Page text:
I have all of the high quality rifles, scopes, loading gear, benchrest gear, wind flags, powder, bullets and brass I need for this spring and summer. I just need to greatly improve my techniques. That means more days at the range, rather than more gear. Reading the wind, adjusting loads for conditions, speeding up my ability to make follow up shots...these are the things I need to work on. Sounds like fun to me.

If you want to watch me struggle to learn what I need to learn, I am at TRRC most Wednesdays from 11AM to about 2 PM. and some Tuesdays as well (same time). I am the guy with the rifle that looks like this:

http://i24.photobucket.com/albums/c33/donhoneycutt/Dscn1529.jpg (http://s24.photobucket.com/user/donhoneycutt/media/Dscn1529.jpg.html)



Again, thanks for the advice and concern.

Wilbur
03-18-2016, 03:58 PM
What Dusty is saying is better than what you're doing and just as easy to do. What Dusty is suggesting is that you run the case into a FL die (custom die made especially for your rifle) each time you load which will eliminate most all the problems you're having. Actually, you're not having "problems" but rather you're doing it in two steps rather than one. You're cases will "act" better along the way as well with a custom FL die.

Dusty Stevens
03-18-2016, 07:21 PM
Yes theyll be right everytime not getting bad twice before you make em right on the 3rd.

Slowshot
03-20-2016, 03:24 PM
If using the die you recommend, I assume the brass must be lubed, adding a lubing, cleaning, and drying sequence to brass prep. as used to be normal when I loaded with a Rock Chucker. With neck sizing, I can skip those steps two out of three times that I load. What I do now is shoot 100 pieces of brass three times before lubing, body sizing, cleaning, and drying. Between times, de-priming and neck sizing 100 pieces of brass with my Wilson combined de-priming, neck sizing die can be done in only a few minutes. With the Wilson combination die, neck sizing occurs when you press the case into the die. Then you flip the die over to pop out the primer and eject the case in one motion. No lubing, cleaning or drying is needed. It could not be an easier or quicker two step system to achieve those two parts of the brass prep process.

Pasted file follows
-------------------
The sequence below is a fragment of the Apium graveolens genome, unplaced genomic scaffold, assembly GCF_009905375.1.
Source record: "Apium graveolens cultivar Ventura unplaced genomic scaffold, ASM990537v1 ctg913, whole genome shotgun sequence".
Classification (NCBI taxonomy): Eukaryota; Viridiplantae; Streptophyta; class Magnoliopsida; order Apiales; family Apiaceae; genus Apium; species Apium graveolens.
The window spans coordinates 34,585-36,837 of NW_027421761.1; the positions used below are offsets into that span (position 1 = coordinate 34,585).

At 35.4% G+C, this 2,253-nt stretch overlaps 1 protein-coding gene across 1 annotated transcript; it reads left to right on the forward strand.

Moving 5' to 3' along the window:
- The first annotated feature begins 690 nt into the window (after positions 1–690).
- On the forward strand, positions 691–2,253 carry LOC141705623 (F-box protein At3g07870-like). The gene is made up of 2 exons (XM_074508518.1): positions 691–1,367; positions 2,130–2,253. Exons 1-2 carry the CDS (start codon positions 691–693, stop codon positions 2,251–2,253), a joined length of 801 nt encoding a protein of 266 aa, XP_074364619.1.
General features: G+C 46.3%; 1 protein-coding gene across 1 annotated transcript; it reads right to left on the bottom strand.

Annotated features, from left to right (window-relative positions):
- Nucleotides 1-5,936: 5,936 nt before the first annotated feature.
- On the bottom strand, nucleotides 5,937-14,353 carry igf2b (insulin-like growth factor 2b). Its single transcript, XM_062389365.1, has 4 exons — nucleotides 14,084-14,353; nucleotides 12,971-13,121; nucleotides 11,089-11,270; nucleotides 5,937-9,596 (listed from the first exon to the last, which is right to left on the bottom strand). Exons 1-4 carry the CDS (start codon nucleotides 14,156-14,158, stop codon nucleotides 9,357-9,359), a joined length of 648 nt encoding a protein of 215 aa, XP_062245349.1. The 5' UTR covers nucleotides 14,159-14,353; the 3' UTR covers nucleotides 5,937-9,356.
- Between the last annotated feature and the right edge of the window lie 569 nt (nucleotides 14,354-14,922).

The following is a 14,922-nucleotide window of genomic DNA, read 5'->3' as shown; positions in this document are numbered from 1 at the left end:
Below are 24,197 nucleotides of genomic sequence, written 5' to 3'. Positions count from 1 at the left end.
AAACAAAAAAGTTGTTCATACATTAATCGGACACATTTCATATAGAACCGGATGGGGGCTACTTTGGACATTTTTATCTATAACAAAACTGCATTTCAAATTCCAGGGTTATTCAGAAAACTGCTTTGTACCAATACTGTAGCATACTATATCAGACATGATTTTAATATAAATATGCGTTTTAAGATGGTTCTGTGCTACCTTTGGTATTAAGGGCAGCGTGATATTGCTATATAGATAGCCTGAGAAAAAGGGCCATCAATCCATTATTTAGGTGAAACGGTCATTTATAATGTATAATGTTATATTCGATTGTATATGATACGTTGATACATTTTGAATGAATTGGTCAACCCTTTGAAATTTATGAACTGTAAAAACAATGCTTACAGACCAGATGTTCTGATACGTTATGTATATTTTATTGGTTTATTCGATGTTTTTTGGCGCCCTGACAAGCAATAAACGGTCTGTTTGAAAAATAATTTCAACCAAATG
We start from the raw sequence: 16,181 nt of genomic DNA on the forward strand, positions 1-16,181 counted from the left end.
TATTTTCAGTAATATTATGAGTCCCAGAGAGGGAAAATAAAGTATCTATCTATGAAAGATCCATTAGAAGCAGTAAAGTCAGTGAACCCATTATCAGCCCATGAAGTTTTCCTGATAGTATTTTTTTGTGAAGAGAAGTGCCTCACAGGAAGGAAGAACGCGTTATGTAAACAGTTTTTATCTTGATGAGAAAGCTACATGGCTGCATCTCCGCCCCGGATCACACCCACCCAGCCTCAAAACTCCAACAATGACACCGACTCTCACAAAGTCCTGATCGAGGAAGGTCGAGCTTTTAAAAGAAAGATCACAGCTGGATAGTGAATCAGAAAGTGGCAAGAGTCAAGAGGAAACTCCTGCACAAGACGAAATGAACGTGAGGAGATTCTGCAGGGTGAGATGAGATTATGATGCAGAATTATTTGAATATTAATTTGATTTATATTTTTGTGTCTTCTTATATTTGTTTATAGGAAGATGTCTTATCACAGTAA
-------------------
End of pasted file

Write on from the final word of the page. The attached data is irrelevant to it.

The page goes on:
I have a few questions. Where would I get a full length sizing die fit to my custom chamber? Is there one that will work with my arbor press, on the loading bench at the range? If not, wouldn't I need to buy another press? If, what I have works fine (now that I fully understand the way it all works) and saves me a few steps, two out of three loadings, why would I want to discard the precision tools I already have, that work well with my disabilities, and spend money on a completely different system?

Have you noticed how nearly any question ends up resulting in fellow shooters dissing your equipment and suggesting you should buy what they use. I am a member of four different shooter's forums. I cannot tell you how many times, I have been advised to dump my rests, scopes, rifles and all other shooting gear to buy that which the other guy uses. I can assure you all of my current shooting and loading gear has survived a harsh winnowing process. While I have purchased at least a dozen scopes, four different front rests, two dozen rifles, a half dozen handguns and much other gear over the past decade, I now own three rimfire rifles three centerfire rifles, five scopes, two handguns and one fine rest setup. Everything else failed to fit me in some important way and was either passed down to my children and grandchildren or was sold. The arbor press and Wilson die system was a game changer for me. Along with my recent purchase of an RCBS ChargeMaster, it lets me do the entire process from beginning brass prep to finished cartridge with my one good hand and no assistance.

Oh, by the way, if anyone has forgotten, I started this threads to ask a simple question about a possible problem with my extractor. Since then, I discovered my extractor was damaged. It is now repaired and working properly.

Wilbur